Andrew Connell

Windows 10 looks more like Windows 7.55

After 2.5yrs on Windows Phone, I switched in March 2013 back to iPhone (and love it). In December 2013, I switched from a Lenovo w520 with Windows 8 > MacBook Pro with OSX (the switch was under duress and planned to only last a few days while I finished a project and could order a new Lenovo, but their 14day return policy worked on me: I kept it and loved it). I use Windows only when I need Visual Studio or when I need to manage my email rules in my Exchange mailbox using Outlook. In early 2014 I traded in both Surface RT’s my wife & I had and replaced one with an iPad Mini. I’m not a Windows hater but one thing jumped out to me after being on OS X & iOS for a while: the OS doesn’t matter… in the sense that it didn’t get in my way. It’s all about the web experience & apps. I feel like Apple’s platform gets out of my way… I don’t feel the same about Windows. I saw nothing yesterday that changes that… and that’s very disappointing.

I found myself last night searching for new things in Windows 10… I looked for a while actually because I couldn’t get past the “that’s it?” feeling. I’ve looked at a ton of blog posts & articles from MSFT & the tech media (ArsTechnica, The Next Web, TechCrunch, links on HackerNews, etc)… If you’ve got a good one, PLEASE share. I can’t knock this “this can’t be all of it” feeling. So far, I don’t see any innovation in Windows 10… it looks like a mea culpa to Windows 8 release. So much stuff that Windows 8 tried to ram down your throat has been rolled back or mitigated. Some of the fundamental precepts of metro have been chopped up. Taking something that we’ve had for a decade (decades?) and adding it to the command prompt is one of the big take aways from yesterday? I’ve got some strong opinions on Windows right now, but I’ll hold those punches as quick reactions. Yesterday was the first official thing we’ve seen… it sounded like they were a year away from release… let’s see what the preview folks have to say about it.

Universal apps has promise. Writing some code that works on all Windows platforms rocks. I wish the marketing part of it wasn’t “write once, deploy anywhere” because that’s only true for PART of your application. You still will have different codebases for each device. How you experience & interact with your phone, tablet, laptop and TV are very different and a good app developer will tailor them for each experience. They all may share some small codebase, but I can’t really see 50%+ of an app’s codebase being shared across all platforms.

Personally I still don’t care for a unified experience of tablet + desktop. Years ago I thought it was brilliant but I’ve yet to see the execution by anyone that nails it. How you interact with a phone (one-handed with fingers… unless you’re a Galaxy / iPhone 6+ and need hands), tablet (two hands), laptop/desktop (keyboard + mouse) or XBOX (controller) are so different that I’m skeptical when someone says they can nail them all with one solution. So far, I haven’t seen it executed well – and by that I mean that while it may be well implemented, the customers aren’t grabbing hold with the concept… and THAT is what dictates what works.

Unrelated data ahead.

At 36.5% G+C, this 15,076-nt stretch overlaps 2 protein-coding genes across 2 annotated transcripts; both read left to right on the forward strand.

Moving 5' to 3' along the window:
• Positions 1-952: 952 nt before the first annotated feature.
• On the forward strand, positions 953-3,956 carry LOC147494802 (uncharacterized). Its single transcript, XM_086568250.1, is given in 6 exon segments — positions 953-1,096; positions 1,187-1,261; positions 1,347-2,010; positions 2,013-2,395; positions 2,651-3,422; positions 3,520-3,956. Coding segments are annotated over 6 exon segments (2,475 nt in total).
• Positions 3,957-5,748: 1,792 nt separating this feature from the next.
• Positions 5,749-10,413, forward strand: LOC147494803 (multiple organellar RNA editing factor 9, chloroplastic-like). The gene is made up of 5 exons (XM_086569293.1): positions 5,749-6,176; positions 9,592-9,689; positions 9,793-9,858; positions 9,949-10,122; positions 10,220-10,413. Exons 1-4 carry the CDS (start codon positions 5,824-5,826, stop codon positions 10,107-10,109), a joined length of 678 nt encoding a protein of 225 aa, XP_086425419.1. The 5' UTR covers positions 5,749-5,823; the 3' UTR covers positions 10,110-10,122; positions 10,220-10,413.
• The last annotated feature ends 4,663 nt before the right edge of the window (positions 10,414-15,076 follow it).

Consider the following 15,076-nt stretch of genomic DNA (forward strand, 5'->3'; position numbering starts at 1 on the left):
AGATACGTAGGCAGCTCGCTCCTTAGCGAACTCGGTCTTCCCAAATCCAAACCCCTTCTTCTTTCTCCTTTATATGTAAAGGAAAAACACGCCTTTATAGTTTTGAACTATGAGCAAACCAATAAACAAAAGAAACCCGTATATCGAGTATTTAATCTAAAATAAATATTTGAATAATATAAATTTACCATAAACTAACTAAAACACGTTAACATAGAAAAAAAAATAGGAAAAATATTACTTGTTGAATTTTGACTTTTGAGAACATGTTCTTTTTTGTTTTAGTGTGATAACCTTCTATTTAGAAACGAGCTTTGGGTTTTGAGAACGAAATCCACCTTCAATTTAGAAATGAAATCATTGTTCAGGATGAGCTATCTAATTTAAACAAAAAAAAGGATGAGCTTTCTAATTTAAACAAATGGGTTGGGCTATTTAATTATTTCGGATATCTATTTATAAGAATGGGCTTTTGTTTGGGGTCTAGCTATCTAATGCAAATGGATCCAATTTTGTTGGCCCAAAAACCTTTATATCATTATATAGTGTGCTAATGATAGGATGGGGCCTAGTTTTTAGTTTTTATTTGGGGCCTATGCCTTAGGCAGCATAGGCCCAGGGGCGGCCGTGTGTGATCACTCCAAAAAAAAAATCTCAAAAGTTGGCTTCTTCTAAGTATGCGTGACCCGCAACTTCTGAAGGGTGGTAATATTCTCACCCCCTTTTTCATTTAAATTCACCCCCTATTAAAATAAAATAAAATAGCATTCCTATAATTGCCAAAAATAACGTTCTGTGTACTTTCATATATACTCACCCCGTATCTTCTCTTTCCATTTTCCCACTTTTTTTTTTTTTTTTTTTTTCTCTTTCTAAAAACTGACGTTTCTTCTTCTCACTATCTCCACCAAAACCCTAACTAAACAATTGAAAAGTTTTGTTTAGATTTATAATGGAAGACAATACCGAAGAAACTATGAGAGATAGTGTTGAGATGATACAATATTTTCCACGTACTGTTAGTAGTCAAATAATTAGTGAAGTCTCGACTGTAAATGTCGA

This from the same company who’s been on an absolute incredible streak of innovation out of the Azure division and, in just a few short years, has come out with a killer piece of hardware (Surface 3)? We saw three iterations of Surface in less time it took to go from Windows 8 > Windows 10.

I’m more disappointed in the company more than anything. A lack of vision & innovation from the Windows group after how many years? Is there anything in Windows 10 that makes my life better on a device? I didn’t really see it. Do names matter? For a tech guy, no… I could care less. But they do matter to many people… so going from 7 > 8 > 8.1 > 10… they said they picked 10 because of how big of a jump it is. Sorry… but from what I saw, Windows 10 sure seems like Windows 7.55 (half-way between 7 & 8.1)… 7.55 is a lot more appropriate. It looks like if you went Windows 7 > Windows 10 > Windows 8.1, you would see a progression… but with the way reality has played out, 10 looks like a regression back to Windows 7 (and rightly so). Unlike how the naming suggests… this is a small update… a tad bit more than 8 > 8.1. Am I missing something?

To be completely fair, the latest rev of OS X due out in the next few weeks isn’t chock full of crazy innovations I must have, no matter how many superlatives executives with black shirts & jeans use on stage. Although I can’t wait for the ability to answer/make calls from my cell phone (which might be downstairs) through my laptop and do text messages (with everyone, not just iMessage folks, but even you on Android & Windows Phone) on my laptop as well… THAT will make my life better.

While I know we are a very small subset of the market and those of us SP folks with on-prem VM’s that we use for test/dev likely represents 0.0001% of the Windows market… tablet mode kicks in when you disconnect the keyboard… can’t wait to see how this is implemented in a virtual machine…

Andrew Connell
Developer & Chief Course Artisan, Voitanos LLC. | Microsoft MVP
Written by Andrew Connell

Andrew Connell is a web developer with a focus on Microsoft Azure & Microsoft 365. He’s received Microsoft’s MVP award every year since 2005 and has helped thousands of developers through the various courses he’s authored & taught. Andrew’s the founder of Voitanos and is dedicated to delivering industry-leading on-demand video training to professional developers. He lives with his wife & two kids in Florida.